Federal Court sides with Facebook in privacy case tied to Cambridge Analytica affair
The Canadian PressNews facebook privacy
A judge has dismissed the federal privacy watchdog’s bid for a declaration that Facebook broke the law governing the use of personal information in a case flowing from the Cambridge Analytica affair.
In his ruling, Justice Michael Manson says the privacy commissioner has not shown that the social media giant failed to obtain meaningful consent from Facebook users or neglected to adequately safeguard their information.
A 2019 investigation report from Daniel Therrien, federal privacy commissioner at the time, and his British Columbia counterpart cited major shortcomings in Facebook’s procedures and called for stronger laws to protect Canadians.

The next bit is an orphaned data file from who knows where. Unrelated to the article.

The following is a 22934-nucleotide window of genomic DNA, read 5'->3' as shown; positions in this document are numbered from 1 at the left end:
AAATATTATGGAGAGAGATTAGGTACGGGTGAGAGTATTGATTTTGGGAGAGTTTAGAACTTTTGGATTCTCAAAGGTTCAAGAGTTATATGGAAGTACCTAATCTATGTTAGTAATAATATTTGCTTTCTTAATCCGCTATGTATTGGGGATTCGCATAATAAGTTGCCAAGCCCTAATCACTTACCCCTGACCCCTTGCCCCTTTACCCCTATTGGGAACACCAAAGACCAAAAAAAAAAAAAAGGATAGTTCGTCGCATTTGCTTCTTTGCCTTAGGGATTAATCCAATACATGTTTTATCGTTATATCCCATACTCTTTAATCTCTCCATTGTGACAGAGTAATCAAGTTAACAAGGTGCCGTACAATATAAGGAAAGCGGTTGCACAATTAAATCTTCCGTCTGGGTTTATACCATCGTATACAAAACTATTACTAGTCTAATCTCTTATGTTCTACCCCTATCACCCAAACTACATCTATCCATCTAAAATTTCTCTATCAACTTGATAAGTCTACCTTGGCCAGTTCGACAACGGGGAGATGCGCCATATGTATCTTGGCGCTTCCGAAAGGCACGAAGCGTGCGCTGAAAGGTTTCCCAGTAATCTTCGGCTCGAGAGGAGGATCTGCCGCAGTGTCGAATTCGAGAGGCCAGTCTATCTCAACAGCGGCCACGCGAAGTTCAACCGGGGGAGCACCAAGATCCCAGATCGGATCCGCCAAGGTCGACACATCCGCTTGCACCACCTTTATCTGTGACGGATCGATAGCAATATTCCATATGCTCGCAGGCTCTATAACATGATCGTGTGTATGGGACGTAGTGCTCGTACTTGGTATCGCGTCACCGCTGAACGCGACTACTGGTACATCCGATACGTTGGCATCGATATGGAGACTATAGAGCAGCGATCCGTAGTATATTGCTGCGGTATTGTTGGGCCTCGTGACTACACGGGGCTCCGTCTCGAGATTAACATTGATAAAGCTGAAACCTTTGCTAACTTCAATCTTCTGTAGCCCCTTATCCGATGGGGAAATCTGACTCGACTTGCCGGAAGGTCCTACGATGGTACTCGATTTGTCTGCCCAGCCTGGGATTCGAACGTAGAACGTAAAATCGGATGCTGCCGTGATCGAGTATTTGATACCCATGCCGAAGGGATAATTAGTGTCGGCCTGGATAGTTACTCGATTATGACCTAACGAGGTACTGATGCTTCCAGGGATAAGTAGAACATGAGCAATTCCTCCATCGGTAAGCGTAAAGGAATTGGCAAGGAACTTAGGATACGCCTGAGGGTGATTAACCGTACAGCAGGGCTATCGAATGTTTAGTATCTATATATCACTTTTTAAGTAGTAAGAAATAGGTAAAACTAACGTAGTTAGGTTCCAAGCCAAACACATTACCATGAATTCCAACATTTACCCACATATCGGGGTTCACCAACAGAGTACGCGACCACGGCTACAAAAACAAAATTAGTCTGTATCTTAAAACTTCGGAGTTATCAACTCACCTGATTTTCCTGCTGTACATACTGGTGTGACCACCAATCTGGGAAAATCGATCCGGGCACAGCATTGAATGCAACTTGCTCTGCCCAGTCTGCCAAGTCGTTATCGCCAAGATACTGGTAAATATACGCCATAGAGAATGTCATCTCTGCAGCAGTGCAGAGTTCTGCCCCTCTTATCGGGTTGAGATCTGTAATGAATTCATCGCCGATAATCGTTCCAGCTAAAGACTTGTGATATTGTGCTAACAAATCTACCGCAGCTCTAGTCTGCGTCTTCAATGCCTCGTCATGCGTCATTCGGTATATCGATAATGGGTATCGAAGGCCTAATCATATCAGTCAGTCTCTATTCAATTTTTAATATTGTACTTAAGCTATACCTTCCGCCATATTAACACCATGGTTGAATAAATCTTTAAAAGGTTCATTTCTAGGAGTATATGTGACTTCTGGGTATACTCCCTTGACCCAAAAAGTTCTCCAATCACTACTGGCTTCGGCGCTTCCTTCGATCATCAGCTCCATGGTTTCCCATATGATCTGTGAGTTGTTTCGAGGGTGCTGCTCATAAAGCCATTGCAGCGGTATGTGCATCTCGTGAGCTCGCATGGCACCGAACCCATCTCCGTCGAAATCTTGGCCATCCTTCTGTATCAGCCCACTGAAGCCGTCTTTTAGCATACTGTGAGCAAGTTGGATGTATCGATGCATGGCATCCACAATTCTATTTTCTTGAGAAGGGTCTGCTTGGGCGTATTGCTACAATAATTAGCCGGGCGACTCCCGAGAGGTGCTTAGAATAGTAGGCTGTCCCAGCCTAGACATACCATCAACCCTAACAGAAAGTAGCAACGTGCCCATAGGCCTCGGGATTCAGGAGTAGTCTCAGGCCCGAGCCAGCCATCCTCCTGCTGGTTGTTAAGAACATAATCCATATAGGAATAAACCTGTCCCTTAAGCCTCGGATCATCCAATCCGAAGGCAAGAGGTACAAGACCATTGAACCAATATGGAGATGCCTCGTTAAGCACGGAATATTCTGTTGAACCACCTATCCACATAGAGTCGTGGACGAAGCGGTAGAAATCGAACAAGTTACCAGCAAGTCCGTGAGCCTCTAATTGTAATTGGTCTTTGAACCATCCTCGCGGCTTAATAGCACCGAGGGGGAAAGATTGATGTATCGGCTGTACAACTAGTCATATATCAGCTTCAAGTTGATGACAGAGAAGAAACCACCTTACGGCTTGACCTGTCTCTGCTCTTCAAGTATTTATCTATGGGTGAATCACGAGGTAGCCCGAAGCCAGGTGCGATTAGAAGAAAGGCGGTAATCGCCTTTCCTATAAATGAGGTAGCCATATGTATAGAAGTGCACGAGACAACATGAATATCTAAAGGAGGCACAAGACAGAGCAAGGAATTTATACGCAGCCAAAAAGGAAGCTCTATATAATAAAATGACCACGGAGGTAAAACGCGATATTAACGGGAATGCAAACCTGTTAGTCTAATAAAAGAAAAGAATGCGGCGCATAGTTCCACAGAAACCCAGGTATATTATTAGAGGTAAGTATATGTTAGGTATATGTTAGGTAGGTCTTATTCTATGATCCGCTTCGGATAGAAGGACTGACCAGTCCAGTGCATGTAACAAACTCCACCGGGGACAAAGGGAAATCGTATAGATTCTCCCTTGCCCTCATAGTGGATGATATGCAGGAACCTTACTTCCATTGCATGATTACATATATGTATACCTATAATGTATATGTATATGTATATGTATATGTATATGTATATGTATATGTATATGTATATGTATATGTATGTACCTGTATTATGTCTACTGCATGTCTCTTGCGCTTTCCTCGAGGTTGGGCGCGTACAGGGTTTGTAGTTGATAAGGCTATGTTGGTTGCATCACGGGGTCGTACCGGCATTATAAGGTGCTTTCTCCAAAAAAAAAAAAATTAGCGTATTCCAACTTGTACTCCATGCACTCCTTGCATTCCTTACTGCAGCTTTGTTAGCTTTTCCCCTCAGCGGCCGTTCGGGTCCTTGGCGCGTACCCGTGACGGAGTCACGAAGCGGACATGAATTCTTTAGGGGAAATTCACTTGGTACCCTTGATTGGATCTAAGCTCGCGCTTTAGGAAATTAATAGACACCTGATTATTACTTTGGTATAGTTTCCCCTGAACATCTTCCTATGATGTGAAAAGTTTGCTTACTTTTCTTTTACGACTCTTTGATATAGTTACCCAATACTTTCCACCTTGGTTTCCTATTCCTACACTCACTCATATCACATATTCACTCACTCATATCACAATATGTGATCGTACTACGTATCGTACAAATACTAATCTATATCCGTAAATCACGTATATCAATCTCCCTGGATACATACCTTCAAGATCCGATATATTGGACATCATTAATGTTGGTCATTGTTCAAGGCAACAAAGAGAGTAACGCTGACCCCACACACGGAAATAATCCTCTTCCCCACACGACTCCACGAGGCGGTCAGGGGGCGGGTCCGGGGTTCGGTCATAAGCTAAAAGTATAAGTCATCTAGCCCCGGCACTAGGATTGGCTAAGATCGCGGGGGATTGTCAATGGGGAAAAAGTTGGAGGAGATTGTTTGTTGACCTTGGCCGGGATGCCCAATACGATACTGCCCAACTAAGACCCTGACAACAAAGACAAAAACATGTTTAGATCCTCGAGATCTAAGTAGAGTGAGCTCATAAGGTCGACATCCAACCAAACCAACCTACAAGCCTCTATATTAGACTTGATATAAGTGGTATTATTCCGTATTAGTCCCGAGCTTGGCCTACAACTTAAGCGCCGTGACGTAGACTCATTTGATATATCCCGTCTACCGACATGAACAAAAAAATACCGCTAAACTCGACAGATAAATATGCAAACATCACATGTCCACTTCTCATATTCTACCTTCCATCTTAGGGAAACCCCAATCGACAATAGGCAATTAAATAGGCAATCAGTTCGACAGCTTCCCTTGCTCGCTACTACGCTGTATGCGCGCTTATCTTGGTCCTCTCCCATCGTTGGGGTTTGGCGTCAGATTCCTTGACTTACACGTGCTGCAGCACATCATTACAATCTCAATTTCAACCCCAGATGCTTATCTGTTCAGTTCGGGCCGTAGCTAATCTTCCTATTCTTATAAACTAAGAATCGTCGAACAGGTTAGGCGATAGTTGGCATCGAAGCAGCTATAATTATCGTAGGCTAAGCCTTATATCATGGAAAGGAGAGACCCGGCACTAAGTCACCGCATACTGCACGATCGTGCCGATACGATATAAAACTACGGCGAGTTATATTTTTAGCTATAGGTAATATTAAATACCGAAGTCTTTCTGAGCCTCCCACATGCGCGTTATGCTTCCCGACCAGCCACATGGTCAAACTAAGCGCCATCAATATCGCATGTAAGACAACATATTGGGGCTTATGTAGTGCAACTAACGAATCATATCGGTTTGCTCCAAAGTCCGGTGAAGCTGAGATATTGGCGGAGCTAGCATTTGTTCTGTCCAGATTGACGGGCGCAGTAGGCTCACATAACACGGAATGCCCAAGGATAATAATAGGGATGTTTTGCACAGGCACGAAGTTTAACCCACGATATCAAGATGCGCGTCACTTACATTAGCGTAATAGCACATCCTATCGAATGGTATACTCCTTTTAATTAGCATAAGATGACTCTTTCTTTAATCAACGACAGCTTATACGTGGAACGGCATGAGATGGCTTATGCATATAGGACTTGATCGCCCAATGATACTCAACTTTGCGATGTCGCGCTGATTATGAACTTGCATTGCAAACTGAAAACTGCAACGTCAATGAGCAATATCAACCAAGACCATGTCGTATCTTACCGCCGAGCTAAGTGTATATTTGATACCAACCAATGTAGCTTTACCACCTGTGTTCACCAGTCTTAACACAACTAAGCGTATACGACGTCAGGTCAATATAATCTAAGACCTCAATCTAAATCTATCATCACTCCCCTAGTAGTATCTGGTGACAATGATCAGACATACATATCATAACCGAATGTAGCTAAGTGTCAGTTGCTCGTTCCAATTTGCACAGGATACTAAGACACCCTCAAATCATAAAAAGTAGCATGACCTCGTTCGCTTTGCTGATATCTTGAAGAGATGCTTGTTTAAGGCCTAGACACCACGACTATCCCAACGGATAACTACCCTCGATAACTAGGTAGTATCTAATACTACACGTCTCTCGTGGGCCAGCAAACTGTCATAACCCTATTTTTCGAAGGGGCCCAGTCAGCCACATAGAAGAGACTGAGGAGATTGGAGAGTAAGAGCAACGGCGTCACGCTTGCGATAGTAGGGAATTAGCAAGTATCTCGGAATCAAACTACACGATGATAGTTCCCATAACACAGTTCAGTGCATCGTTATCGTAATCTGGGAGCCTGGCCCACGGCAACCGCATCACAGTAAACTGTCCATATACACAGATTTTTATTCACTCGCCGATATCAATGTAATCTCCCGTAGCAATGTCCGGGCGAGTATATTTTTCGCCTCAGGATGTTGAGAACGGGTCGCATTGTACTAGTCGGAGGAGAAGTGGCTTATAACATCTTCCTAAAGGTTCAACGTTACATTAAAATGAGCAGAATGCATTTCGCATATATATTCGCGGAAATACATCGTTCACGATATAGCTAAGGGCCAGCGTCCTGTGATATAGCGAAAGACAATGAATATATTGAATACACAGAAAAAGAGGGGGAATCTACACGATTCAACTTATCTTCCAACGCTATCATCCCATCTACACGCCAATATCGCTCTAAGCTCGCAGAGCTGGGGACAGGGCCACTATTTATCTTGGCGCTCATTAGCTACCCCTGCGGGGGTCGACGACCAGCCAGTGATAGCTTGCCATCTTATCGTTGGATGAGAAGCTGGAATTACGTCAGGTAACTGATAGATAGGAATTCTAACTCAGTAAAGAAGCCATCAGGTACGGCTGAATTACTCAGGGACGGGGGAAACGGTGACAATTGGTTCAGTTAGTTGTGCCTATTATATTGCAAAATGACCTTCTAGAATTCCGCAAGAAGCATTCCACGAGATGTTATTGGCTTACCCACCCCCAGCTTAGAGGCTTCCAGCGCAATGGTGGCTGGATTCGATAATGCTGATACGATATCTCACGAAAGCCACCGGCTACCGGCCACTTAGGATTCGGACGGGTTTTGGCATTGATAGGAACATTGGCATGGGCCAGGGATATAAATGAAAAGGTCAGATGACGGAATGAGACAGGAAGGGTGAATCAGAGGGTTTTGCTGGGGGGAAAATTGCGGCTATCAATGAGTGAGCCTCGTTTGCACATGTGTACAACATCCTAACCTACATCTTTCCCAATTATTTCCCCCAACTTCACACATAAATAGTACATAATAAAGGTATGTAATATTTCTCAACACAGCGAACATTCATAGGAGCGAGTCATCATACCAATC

The probe followed reports that Facebook, now called Meta, let an outside organization use a digital app to access users’ personal information, and that data was then passed to others.
The app, at one point known as “This is Your Digital Life,” encouraged users to complete a personality quiz but collected much more information about the people who installed the app.
Recipients of the information included British consulting firm Cambridge Analytica, which was involved in U.S. political campaigns and targeted messaging.
This report by The Canadian Press was first published April 17, 2023.
Meta funds a limited number of fellowships that support emerging journalists at The Canadian Press.
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